Dedicated to the balanced discussion of global warming
E-Wire – June 1, 2007
I was originally sent this as a press release. Since I currently don’t make a habit of putting press releases on my site, I will reference the release on another site and, as typical, give what I think are the highlights. I would be interested in hearing from you on your thoughts of me including press releases in their totality. I would tag them as a separate category. Either leave a comment here or drop me a note at soshaughnessey AT Yahoo DOT com.
This is a fairly big event in the scientific community. It is fairly common to find statements from scientific skeptics saying that there are more skeptics out there but they are afraid of upsetting the establishment. The establishment they most frequently mention is the government.
It is good that scientists are stating their true beliefs, regardless of those beliefs. This is the only way that we can have true dialog on this subject. I feel that both sides have very convincing arguments and they have their share of people that are simply “over the top”. I was recently quoted on WSJ.com saying that it is better to talk than to not talk. I was referring to politicians but I would prefer if the scientists would talk and this might get it done.
“NASA’s top administrator, Michael Griffin, speaking on NPR radio made some refreshingly sensible comments about the present global warming scare,” said Robert Ferguson, Director of the Science and Public Policy Institute. “Many rationalist scientists agree with him, clearly demonstrating there is no scientific consensus on man-made, catastrophic global warming,” said Ferguson.
Griffin said he doubted global warming is “a problem we must wrestle with,” and that it is arrogant to believe that today’s climate is the best we could have and that “we need to take steps to make sure that it doesn’t change.”
Said Dr. Walter Starck, an Australian marine scientist, “Griffin makes an important distinction between the scientific findings of climate change and dramatic predictions of catastrophic consequences accompanied by policy demands. The former can be evaluated by its evidence, but; the latter rest only on assertions and claims to authority. Alternate predictions of benefits from projected changes have been proposed with comparable authority and plausibility.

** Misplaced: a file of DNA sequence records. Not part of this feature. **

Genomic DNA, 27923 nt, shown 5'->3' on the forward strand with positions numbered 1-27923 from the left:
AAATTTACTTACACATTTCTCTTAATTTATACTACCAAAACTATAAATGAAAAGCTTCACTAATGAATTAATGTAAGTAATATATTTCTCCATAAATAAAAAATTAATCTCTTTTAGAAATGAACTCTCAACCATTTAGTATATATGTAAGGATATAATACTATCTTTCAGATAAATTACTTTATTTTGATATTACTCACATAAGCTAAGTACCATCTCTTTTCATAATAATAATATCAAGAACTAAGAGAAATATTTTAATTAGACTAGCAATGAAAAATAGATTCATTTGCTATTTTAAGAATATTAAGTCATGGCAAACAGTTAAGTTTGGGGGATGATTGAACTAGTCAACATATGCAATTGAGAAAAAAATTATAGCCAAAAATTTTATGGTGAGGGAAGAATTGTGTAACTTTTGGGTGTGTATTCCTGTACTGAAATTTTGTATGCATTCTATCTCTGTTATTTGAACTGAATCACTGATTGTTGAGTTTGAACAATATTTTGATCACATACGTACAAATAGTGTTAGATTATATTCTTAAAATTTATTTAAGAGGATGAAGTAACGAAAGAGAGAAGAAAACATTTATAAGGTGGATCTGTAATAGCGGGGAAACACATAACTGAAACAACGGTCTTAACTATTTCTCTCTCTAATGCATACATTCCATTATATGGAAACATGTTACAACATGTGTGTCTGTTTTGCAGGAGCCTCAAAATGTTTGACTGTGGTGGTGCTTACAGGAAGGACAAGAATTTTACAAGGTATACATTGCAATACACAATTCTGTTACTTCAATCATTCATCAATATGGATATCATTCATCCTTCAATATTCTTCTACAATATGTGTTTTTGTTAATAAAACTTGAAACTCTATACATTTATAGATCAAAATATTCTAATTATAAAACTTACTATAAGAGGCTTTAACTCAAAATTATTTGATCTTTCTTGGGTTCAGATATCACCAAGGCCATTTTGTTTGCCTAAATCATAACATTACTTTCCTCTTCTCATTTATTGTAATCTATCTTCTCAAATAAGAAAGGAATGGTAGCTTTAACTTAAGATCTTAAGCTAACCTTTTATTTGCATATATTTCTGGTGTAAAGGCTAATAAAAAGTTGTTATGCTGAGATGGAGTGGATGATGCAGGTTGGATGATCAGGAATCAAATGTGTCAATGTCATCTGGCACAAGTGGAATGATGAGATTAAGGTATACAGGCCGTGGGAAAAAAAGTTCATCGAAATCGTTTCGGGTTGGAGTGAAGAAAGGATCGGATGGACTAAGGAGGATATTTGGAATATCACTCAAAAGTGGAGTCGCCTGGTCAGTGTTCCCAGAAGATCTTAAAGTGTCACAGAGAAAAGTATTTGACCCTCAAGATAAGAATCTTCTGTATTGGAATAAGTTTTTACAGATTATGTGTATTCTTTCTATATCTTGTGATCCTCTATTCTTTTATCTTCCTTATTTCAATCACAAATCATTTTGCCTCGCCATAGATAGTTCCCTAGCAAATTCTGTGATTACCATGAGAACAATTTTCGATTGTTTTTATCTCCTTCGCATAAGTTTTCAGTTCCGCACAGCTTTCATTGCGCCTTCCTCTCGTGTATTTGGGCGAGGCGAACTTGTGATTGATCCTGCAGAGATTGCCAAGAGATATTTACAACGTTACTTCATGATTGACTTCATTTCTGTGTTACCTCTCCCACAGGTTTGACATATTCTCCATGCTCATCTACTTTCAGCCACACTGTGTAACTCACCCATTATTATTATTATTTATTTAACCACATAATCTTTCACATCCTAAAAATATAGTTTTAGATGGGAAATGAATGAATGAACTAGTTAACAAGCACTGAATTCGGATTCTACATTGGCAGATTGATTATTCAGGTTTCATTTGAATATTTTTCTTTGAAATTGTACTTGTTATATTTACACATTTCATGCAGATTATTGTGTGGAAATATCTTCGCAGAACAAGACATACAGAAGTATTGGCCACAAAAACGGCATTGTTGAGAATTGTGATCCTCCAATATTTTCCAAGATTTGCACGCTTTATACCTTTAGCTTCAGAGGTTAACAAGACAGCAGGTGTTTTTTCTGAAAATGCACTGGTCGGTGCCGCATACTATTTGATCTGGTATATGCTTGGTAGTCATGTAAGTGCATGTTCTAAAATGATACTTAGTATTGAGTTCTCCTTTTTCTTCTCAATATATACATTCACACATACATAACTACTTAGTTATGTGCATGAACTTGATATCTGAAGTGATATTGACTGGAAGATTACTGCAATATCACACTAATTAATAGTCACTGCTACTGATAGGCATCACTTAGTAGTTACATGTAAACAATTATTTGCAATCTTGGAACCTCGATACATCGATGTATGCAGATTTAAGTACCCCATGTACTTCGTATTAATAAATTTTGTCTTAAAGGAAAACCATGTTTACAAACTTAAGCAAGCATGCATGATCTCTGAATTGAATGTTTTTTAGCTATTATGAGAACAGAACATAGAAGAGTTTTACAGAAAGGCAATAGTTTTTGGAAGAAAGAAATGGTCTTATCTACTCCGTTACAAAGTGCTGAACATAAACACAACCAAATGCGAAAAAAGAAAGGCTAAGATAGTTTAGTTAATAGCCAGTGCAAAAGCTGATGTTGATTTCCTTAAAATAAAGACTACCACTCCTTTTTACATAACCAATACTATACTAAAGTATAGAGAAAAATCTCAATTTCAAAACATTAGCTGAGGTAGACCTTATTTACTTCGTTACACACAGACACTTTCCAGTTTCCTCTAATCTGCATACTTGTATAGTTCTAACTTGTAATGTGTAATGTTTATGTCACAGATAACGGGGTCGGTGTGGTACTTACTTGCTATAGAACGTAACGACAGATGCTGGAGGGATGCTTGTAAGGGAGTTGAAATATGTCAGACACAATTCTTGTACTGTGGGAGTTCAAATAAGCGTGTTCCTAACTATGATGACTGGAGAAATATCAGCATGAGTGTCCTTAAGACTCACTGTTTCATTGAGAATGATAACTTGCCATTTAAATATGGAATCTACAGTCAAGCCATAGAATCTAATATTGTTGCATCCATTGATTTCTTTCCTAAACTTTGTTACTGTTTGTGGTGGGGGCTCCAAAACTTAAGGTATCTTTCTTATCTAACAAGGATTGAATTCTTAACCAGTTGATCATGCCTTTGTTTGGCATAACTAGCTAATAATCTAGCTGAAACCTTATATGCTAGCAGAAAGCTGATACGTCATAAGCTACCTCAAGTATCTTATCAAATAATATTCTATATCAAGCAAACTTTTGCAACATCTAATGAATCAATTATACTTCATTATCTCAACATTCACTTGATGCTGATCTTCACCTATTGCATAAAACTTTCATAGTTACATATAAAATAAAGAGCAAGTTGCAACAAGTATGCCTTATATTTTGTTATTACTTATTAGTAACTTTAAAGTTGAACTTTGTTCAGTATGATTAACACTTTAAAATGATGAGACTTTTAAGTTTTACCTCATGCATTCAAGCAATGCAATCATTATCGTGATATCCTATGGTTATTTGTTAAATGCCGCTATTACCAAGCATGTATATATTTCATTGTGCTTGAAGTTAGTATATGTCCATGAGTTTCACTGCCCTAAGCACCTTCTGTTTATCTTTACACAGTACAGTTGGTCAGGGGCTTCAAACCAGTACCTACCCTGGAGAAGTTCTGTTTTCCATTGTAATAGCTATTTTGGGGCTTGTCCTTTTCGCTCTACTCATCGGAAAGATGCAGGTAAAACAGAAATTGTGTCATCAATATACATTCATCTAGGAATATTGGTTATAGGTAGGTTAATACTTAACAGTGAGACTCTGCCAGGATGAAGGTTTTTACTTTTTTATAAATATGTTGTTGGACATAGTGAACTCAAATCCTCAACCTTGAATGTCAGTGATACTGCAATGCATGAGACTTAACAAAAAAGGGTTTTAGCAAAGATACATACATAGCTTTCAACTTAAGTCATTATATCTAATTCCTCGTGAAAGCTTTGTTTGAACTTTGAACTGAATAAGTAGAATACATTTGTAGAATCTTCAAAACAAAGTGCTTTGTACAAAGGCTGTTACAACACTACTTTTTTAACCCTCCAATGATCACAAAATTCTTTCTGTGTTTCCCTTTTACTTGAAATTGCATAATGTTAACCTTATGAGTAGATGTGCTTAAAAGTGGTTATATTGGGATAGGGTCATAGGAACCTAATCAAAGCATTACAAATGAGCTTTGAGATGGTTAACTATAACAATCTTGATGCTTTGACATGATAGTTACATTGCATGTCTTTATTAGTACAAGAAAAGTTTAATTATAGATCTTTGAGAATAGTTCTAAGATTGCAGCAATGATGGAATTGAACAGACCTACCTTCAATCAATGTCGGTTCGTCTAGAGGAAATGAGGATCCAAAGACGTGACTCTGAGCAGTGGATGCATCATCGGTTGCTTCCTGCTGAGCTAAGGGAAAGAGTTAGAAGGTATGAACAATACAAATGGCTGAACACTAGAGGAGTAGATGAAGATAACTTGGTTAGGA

Professor Robert Carter, observed, “My main reaction to Michael Griffin is to congratulate him on his clear-sightedness, not to mention his courage in speaking out on such a controversial topic.”
William Kininmonth, a former head of the Australian National Climate Centre. “Not only is it speculative to claim that humans can in any way influence the course of climate but it is arrogant to suggest that today’s climate is getting worse than it has been in the past.
Frost Fairs were common on many rivers of Europe and the London diarist John Evelyn records that in 1683-84 the Thames River froze from late December to early February. Conditions were terrible with men and cattle perishing and the seas locked with ice such that no vessels could stir out or come in. The fowls, fish and exotic plants and greens were universally perishing. Food and fuel were exceptionally dear and coal smoke hung so thickly that one could scarcely see across the street and one could scarcely breathe.
Ross McKitrick, an economist at the University of Guelph, “Claims of major, impending catastrophe are speculative and go far beyond what has been credibly established by researchers to date. Hence Griffin’s view is not at all controversial or out of step with available evidence, and he should be commended for having the courage to say it. The fact that it took courage, however, points to the deeper problem that questioning the catastrophic propaganda we hear so much is now considered politically incorrect.”
It is ironic that today President Bush appears to have given in to Hansen’s hysteria rather than to the calm reason of NASA Administrator Griffin.
Harvard University physicist Lubos Motl praised Griffin’s climate comments, calling them “sensible.” On his public blog, Motl said he applauds Michael Griffin and encourages him to act as “a self-confident boss of a highly prestigious institution.” “I have always believed that the people who actually work with hard sciences and technology simply shouldn’t buy a cheap and soft pseudoscientific propaganda such as the ‘fight against climate change,'”
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